Gunmen abducted three international Red Cross workers yesterday in a southern Muslim militant stronghold, triggering the worst crisis since Abu Sayyaf guerrillas kidnapped foreign tourists several years ago, officials said.
The three representatives of the International Committee of the Red Cross from Italy, Switzerland and the Philippines were in a car on their way to Jolo airport after visiting a jail when motorcycle-riding gunmen intercepted them, said Senator Richard Gordon, chairman of the Philippine National Red Cross.
The driver and two other Filipinos were released and reported the incident, he said.
Jolo Governor Sakur Tan said the vehicle was recovered abandoned in nearby Patikul town, scene of many clashes between troops and al-Qaeda-linked Abu Sayyaf militants, notorious for terror attacks and kidnappings.
Gordon declined to say who may have been responsible, and Tan said “they are criminals. I do not care what group they belong to.”
“I will not make contact with them. We will operate against them,” he said.
He said about three to five gunmen were involved “but of course they have other companions.”
Some villagers saw the hostages being tied up and were cooperating with authorities in trying to track them down, he said.
“It is my hope that these people realize that the Red Cross is there to help them. The Red Cross is neutral,” Gordon said.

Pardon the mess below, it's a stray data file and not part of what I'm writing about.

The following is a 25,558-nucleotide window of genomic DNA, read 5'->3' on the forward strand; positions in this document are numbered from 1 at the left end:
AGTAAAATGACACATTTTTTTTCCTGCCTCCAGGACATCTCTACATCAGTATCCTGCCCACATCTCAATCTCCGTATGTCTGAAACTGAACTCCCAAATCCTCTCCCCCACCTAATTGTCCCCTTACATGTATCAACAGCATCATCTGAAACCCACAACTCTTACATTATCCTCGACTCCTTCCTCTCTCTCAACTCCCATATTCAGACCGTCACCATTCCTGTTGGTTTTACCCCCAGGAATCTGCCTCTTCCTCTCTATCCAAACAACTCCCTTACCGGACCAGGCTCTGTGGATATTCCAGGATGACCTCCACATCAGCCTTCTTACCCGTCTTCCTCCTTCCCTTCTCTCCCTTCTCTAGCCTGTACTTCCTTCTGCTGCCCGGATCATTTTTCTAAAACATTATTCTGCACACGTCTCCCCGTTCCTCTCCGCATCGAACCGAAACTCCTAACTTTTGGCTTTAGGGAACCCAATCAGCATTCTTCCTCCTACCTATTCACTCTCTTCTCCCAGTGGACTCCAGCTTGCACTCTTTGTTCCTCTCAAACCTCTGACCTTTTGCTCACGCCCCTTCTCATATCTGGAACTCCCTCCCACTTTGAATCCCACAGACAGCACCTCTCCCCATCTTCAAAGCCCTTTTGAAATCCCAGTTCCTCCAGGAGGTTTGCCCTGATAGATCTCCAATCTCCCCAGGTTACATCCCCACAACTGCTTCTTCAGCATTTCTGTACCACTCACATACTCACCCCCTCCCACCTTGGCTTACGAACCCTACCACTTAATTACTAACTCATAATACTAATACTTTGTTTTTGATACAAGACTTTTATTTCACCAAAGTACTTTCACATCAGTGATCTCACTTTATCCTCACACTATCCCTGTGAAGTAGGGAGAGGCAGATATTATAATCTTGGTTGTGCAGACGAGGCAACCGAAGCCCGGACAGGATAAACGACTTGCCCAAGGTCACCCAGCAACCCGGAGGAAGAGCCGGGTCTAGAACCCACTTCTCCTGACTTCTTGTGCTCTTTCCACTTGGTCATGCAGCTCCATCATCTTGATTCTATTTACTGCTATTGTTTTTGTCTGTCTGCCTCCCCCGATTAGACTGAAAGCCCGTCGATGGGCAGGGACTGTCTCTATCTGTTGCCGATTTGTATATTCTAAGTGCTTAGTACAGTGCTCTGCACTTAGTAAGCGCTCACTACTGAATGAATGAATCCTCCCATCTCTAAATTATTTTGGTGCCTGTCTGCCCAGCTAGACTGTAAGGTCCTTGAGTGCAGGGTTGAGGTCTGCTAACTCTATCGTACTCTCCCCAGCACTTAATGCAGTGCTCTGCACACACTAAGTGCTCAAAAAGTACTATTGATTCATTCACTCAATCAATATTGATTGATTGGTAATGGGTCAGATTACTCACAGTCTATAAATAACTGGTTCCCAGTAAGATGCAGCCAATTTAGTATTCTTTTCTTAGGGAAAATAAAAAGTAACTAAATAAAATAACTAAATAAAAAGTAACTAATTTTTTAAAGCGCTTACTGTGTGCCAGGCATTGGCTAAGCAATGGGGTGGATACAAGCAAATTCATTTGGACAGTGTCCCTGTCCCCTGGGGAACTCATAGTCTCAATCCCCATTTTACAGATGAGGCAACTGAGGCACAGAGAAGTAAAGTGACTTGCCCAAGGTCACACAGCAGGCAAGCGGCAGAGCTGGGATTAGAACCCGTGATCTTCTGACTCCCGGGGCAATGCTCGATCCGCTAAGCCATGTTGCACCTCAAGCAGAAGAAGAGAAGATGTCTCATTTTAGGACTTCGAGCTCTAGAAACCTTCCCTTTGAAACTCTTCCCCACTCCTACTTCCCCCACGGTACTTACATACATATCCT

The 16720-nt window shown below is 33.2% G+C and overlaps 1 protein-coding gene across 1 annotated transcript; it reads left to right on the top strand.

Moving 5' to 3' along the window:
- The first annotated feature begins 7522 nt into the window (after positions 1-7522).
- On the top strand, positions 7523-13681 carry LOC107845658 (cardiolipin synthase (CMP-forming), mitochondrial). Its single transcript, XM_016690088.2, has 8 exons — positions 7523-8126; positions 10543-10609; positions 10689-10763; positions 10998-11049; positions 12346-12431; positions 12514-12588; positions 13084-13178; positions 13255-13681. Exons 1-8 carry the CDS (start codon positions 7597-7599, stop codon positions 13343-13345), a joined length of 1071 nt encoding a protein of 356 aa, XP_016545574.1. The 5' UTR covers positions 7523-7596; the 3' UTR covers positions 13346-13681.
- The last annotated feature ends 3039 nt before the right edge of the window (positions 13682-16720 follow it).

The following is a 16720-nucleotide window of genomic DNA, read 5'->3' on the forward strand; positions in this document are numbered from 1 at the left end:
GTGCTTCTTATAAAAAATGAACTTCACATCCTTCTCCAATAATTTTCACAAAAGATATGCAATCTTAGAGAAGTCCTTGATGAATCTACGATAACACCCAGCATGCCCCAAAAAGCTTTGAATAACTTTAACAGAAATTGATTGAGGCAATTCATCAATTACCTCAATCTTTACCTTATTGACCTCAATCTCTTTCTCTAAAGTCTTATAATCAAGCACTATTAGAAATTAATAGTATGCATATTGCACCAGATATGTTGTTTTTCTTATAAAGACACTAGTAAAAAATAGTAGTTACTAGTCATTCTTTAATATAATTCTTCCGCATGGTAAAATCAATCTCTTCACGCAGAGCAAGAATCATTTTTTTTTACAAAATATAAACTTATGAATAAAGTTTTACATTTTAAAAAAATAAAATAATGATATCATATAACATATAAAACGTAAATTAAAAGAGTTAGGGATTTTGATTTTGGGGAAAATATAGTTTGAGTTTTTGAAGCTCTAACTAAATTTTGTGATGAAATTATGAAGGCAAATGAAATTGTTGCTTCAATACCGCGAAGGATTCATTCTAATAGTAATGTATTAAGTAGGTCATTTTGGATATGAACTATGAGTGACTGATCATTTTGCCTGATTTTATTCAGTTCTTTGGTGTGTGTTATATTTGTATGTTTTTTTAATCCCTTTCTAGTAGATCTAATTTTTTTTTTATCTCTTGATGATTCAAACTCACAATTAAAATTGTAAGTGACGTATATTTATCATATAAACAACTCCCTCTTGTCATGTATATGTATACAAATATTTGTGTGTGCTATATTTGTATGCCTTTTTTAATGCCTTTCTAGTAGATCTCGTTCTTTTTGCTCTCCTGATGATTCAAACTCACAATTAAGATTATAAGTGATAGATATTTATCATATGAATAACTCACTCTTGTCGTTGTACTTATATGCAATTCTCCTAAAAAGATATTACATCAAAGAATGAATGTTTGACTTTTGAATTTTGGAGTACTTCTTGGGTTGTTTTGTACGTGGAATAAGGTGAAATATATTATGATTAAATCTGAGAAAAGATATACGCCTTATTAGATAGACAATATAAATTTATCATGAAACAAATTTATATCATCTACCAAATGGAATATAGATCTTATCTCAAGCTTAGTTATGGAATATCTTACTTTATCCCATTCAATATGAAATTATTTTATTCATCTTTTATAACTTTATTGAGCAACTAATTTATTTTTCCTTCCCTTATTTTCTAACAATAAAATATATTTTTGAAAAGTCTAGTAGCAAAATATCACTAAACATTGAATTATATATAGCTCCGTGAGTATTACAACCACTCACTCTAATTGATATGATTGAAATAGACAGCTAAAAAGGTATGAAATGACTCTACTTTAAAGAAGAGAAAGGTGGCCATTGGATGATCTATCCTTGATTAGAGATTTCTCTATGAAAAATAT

Tan said the three-member delegation arrived in Jolo island on Wednesday to look into the previous day’s jailbreak during which 12 inmates escaped and one was killed.
Military spokeswoman Lieutenant Estefani Cacho identified the kidnapped workers as Swiss Andreas Notter, Italian Eugenio Vagni and Filipino Jean Lacaba. She said the kidnappers were probably Abu Sayyaf.
Regional commander Lieutenant General Nelson Allaga said troops were pursuing them.
It was the most high-profile kidnapping of foreigners since 2002, when Abu Sayyaf gunmen snatched nearly two dozen tourists from a resort, including three Americans.
One was beheaded and the other was killed during a military rescue operation.
The incident prompted Washington to deploy troops in the south starting in 2002, but they are barred from combat.
A year earlier, Abu Sayyaf seized about 20 foreign tourists from Malaysia’s Sipadan resort and held them on Jolo for several months before they were released in exchange for millions of dollars, reportedly paid by Libya.
Several people on Jolo and nearby Basilan, including traders and construction workers, were snatched in the past months and all but one businessman have been released, usually for a ransom.
Security officials have said the militants are resorting to ransom kidnappings because they are running out of funds.
More than 380 Abu Sayyaf fighters — down from 1,000 from 2001-2002 — are hiding mainly in the hinterlands of predominantly Muslim Jolo and Basilan islands, according to police and the military.
The restive region is home to a decades-old Muslim separatist rebellion.